WATER VALLEY – After coming up short last year in a safe driving contest sponsored by State Farm encouraging kids not to text and drive, it’s time for a second shot.
During the week of October 15-24, community members are encouraged to make safe driving commitments on behalf of Water Valley High School in State Farm’s “Celebrate My Drive” contest. The more commitments made, the better the chances of winning one of 100 grants for the school and a concert from The Band Perry. State Farm will award ten $100,000 grants and 90 $25,000 grants and two Perry concerts to schools receiving the most commitments.
If Water Valley is one of the top schools, that money could be put to work in a variety of ways, according to Water Valley High School Principal Dr. Glenn Kitchens.
Boosting the driver’s education course could be a top priority, perhaps even offering the course during the summer could be an option according to Kitchens.
“Some schools do that instead of students taking a class period in a regular classroom,” the principal noted.
Kitchens added that a portion of the prize money could also be used to enhance the high school’s technology.
But for the students, the possibility to have The Band Perry perform in Water Valley is the biggest incentive.
“Our students, that’s the exciting thing for them,” Kitchens said about the concert.
State Farm reports the first year of driving is the most dangerous for teens and more teens die from car crashes than any other cause. The company created the “Celebrate My Drive” in 2012 to share the belief that safe driving is a lifelong commitment from the start.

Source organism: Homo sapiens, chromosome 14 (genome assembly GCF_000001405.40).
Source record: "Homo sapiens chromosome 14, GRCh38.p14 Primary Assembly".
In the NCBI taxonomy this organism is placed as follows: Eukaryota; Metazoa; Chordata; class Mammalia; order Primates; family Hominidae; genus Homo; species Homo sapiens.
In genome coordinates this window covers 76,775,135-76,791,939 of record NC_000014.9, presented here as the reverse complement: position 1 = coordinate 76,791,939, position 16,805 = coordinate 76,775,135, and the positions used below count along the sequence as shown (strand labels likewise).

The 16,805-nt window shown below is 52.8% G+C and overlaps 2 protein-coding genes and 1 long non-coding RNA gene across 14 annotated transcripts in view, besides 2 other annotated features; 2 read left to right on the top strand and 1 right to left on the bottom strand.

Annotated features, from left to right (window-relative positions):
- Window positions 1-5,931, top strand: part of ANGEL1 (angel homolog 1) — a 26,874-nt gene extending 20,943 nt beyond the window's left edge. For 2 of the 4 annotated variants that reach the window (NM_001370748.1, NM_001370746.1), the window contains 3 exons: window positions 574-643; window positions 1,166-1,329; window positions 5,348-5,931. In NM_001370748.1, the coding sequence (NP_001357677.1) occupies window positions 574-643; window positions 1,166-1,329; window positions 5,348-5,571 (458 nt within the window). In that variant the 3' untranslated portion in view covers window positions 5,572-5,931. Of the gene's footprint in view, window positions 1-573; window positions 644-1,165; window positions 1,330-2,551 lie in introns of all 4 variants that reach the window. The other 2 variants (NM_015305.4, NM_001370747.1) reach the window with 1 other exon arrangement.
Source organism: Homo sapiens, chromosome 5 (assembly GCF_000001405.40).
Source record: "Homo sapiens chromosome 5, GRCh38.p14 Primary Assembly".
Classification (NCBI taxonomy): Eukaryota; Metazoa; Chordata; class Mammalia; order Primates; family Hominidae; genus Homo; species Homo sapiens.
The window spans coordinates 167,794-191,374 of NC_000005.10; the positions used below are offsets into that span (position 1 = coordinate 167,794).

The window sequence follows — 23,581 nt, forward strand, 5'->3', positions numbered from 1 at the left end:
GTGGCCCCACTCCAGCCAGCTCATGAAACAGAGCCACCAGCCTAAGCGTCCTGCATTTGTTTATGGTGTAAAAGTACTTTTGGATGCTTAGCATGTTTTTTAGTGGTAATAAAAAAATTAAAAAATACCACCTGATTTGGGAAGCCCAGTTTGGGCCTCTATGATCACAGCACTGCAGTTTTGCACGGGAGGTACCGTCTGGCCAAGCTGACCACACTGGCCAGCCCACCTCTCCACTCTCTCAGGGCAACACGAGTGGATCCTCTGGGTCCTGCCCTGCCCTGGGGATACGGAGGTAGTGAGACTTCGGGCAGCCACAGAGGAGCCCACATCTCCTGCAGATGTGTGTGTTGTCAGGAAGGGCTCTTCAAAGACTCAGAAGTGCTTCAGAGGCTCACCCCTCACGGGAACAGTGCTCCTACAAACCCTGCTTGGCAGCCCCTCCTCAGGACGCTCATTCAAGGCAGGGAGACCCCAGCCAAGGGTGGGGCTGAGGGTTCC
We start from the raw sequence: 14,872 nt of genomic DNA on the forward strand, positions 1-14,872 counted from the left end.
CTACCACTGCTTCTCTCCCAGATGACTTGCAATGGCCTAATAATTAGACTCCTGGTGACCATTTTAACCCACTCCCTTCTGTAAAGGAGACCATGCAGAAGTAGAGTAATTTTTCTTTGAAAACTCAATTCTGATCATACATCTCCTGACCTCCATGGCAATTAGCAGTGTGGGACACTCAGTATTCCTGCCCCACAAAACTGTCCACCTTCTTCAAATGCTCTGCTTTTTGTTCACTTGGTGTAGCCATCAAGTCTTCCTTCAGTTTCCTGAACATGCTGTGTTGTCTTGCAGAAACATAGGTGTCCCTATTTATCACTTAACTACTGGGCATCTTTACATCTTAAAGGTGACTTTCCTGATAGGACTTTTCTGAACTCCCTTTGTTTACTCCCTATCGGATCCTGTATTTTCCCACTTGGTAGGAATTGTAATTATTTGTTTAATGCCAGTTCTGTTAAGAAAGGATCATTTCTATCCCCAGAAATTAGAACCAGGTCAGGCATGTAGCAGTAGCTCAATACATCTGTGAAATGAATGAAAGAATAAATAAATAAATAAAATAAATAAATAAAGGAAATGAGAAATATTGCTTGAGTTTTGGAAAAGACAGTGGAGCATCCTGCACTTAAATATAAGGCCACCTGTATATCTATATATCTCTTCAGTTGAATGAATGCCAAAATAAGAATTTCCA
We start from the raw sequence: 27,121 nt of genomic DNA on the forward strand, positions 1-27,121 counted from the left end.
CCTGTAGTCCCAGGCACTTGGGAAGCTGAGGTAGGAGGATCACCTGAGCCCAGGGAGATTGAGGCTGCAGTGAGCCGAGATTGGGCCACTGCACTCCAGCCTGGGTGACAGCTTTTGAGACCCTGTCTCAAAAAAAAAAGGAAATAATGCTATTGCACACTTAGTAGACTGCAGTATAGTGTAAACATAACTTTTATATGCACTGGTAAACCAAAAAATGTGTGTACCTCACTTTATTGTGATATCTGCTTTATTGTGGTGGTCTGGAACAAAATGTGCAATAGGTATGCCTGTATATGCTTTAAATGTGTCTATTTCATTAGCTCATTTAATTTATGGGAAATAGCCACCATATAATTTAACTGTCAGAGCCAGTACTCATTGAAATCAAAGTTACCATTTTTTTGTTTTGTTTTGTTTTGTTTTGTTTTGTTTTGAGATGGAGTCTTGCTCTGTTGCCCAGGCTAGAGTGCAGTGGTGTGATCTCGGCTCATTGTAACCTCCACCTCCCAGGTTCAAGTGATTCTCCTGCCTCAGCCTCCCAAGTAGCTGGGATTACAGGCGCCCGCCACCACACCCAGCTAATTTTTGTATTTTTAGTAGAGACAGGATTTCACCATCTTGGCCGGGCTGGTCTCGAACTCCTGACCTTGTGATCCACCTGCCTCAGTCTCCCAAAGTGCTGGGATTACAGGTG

This year’s message is making smart choices behind the wheel and the company is pushing 2N2 (two eyes on the road, two hands on the wheel.) It’s a simple habit that can reduce distracted driving and help new drivers build confidence on the road according to the State Farm website.
To help the school win everyone needs to vote each day from October 15-24 by going to the website www.celebrate mydrive.com and following the posted instructions. There is a limit of one safe driving commitment per person and per e-mail address per day, the rules state.
“We need to get everyone to vote and get their friends to vote once a day everyday,” Dr. Kitchens added.
The link will be posted on the Herald website and facebook page.
Last year, thousands of high schools in communities all over North America joined the celebration, with more than six million safe driving commitments made. The schools are divided into one of two categories based on their 2013/14 enrollment: less than 750 students or 750 or more students.